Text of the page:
My noble friend's Question is timely for at least one other reason. Last December—the same month as this circular was issued—the then Government published a Green Paper entitled Youth, Custody and Supervision: a New Sentence, and embarked on a consultation process on it. The Government asked for comments by June this year. Although that Green Paper was on a rather different aspect from those covered by the circular, nevertheless it is relevant to the whole subject of juvenile crime, punishment, treatment and sentencing policy. I shall return to that in a moment.

The circular itself stemmed in part from a conference organised by the Home Office in March last year at Ditchley on the Police and Juveniles, which was presided over by my predecessor as Minister of State at the Home Office, my noble friend Lord Harris of Greenwich. One matter which attracted particular attention there was the system developed in Cheshire for community liaison, involving the police and other relevant agencies. The process for consulting on what to do about particular cases seems to have had some success. A useful and illuminating account of one aspect of the Cheshire scheme is given in an article in the Journal of Social Welfare Law for March 1979 by Neville Shone and Ruth Christie of the University of Liverpool, who have been involved in a research project in Cheshire. The account shows how an effective working relationship between the police and other agencies has, as the authors put it: developed and led to the creation of a comprehensive diagnostic, preventive and treatment service for delinquents". The scheme and the project give weight to some of the very proposals put forward in this circular, for, as the authors go on to say: The benefits of sharing in this consultation procedure have gone further than merely creating a mutually supportive atmosphere in which to work. This was all that was hoped for when the project began. In reviewing the results of the work undertaken, it can be seen that the consultation procedure has formed the foundation for a comprehensive flexible service for children in trouble. Before any decision about court appearance, every child is offered systematic diagnosis and assessment. New resources have been created or linked in a new way to provide opportunities for care and treatment within the community before or after court appearances". So that is somewhat encouraging.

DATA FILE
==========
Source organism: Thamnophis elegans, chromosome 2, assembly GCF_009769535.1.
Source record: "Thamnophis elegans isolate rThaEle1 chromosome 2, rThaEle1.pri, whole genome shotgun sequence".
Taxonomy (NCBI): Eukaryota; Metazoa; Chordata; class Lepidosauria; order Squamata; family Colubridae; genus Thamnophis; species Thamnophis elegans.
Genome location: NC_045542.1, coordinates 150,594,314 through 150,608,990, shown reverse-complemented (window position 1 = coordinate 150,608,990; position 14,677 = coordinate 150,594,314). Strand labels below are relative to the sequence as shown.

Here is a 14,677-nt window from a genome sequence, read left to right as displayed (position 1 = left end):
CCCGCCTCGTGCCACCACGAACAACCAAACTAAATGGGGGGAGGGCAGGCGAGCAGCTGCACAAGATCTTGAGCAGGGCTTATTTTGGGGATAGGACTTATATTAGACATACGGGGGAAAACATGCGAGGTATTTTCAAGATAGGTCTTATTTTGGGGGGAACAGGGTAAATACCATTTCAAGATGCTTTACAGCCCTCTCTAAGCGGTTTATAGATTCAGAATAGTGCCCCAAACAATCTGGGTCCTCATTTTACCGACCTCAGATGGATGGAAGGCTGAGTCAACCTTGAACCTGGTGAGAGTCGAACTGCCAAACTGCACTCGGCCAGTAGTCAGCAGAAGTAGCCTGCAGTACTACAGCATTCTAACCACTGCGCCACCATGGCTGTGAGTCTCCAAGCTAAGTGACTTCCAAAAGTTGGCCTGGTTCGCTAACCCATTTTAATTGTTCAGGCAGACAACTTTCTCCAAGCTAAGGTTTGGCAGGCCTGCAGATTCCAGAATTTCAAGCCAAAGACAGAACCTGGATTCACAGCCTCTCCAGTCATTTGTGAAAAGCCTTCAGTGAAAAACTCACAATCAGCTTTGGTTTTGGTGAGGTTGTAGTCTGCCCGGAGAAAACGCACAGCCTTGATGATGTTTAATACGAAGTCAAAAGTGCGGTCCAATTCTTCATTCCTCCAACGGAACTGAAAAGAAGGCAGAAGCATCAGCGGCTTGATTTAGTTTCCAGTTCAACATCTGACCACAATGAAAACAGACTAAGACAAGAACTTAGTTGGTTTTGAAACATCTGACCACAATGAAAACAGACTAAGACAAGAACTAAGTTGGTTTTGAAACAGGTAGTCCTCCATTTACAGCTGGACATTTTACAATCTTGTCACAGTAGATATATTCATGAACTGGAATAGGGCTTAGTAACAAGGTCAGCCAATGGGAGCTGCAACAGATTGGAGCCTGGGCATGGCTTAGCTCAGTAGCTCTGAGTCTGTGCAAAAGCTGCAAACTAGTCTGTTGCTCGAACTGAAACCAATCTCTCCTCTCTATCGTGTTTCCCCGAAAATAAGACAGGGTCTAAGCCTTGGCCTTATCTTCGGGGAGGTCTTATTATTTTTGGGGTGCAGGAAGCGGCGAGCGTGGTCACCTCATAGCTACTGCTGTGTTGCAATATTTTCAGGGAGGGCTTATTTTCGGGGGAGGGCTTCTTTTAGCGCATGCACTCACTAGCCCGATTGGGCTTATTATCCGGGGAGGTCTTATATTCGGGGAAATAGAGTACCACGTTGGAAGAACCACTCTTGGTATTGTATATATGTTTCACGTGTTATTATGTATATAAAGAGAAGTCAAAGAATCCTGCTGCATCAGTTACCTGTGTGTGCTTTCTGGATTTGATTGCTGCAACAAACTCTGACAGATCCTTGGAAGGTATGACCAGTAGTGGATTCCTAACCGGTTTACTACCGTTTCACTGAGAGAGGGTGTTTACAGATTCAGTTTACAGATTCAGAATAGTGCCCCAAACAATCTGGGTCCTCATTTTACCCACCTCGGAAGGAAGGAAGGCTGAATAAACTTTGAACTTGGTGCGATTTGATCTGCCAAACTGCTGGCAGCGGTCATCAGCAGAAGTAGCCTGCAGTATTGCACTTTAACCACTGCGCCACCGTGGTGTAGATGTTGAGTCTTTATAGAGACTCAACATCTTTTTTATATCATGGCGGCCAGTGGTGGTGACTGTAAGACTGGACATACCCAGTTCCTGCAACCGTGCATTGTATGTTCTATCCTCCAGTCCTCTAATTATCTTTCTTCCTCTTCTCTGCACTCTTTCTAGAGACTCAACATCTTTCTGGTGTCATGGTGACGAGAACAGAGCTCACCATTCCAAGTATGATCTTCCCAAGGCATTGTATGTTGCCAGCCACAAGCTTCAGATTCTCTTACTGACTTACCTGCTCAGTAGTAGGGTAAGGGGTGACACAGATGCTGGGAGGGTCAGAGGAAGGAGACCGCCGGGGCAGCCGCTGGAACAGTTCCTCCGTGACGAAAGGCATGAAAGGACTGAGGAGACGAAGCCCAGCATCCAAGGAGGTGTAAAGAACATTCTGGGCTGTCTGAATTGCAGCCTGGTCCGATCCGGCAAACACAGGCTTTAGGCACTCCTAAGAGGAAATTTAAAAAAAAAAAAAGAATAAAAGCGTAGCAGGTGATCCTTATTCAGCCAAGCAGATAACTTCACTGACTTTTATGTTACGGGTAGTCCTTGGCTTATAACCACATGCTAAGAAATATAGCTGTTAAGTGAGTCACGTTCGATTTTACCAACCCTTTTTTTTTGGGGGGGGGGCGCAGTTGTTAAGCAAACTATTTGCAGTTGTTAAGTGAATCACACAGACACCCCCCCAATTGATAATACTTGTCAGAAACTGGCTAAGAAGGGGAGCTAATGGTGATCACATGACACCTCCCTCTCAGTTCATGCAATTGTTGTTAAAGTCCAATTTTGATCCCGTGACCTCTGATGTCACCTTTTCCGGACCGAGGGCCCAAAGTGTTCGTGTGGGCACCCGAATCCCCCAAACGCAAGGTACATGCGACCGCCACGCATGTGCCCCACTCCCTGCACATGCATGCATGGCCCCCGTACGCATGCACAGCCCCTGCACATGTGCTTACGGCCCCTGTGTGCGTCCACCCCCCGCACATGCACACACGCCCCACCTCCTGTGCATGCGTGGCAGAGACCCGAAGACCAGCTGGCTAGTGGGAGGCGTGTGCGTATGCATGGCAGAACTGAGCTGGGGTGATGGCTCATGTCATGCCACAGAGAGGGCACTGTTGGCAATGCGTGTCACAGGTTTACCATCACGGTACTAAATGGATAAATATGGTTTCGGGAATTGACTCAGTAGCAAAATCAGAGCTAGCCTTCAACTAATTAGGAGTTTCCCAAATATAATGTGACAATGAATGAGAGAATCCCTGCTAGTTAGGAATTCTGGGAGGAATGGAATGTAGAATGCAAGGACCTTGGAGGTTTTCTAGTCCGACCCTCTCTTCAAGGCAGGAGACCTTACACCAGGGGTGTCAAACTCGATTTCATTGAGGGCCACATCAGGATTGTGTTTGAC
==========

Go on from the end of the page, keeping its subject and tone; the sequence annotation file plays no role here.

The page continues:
Of course, it is important always to bear in mind that the decision on whether to prosecute or not, and whether to caution or not, must remain the responsibility of police forces. There is some encouragement, too, to be gained from the report of the Commissioner of Police for the Metropolis for 1978, because in Chapter 6 on community relations there is quite a meaty section headed, "The Police and Young People". I use the word "meaty" because so often when one sees these matters discussed in articles and elsewhere there is very little meat and rather a large quantity of airy-fairy talk; and it is good to see something meaty in a report of this kind, too.

That section refers to co-operative ventures of the sort we have been discussing. It is commendable and heartening that the Metropolitan Police have been pursuing these policies vigorously and that the Commissioner, Sir David McNee, is able to report that progress has been made. It is also worth noting that, as the report points out, this year, which as we know is the 150th anniversary of the Metropolitan Police, also sees the 10th anniversary of the Metropolitan Police juvenile bureau system.

This has proved of great value, and is another example of the usefulness of consultation and co-operation with other agencies. The bureaux—there are 23 of them in the force area—deal among other things with cautioning as an alternative to prosecution. It is disturbing that so many youngsters, as my noble friend has already said tonight, are still having to be referred to the bureaux—37,656 last year. Admittedly, this is a drop of over 2,000 on 1977, though, as the report goes on to observe, previous falls have not been maintained.

But the proportion of juveniles cautioned has remained for some time at about one-third of all those coming to police notice. It is heartening that the report is able to state: There are indications that police are largely making the correct decisions. In 1976, 9,000 first-time offenders were cautioned. By April 1978 only 20 per cent. had come to police notice again". The report also mentions that since 1975 bureaux have been diverting some young offenders into intermediate treatment, which is a good thing, and allied schemes, and that all bureaux are encouraged to co-operate with local intermediate schemes, although, as it adds, the level of participation is determined by the facilities provided by the various local authorities.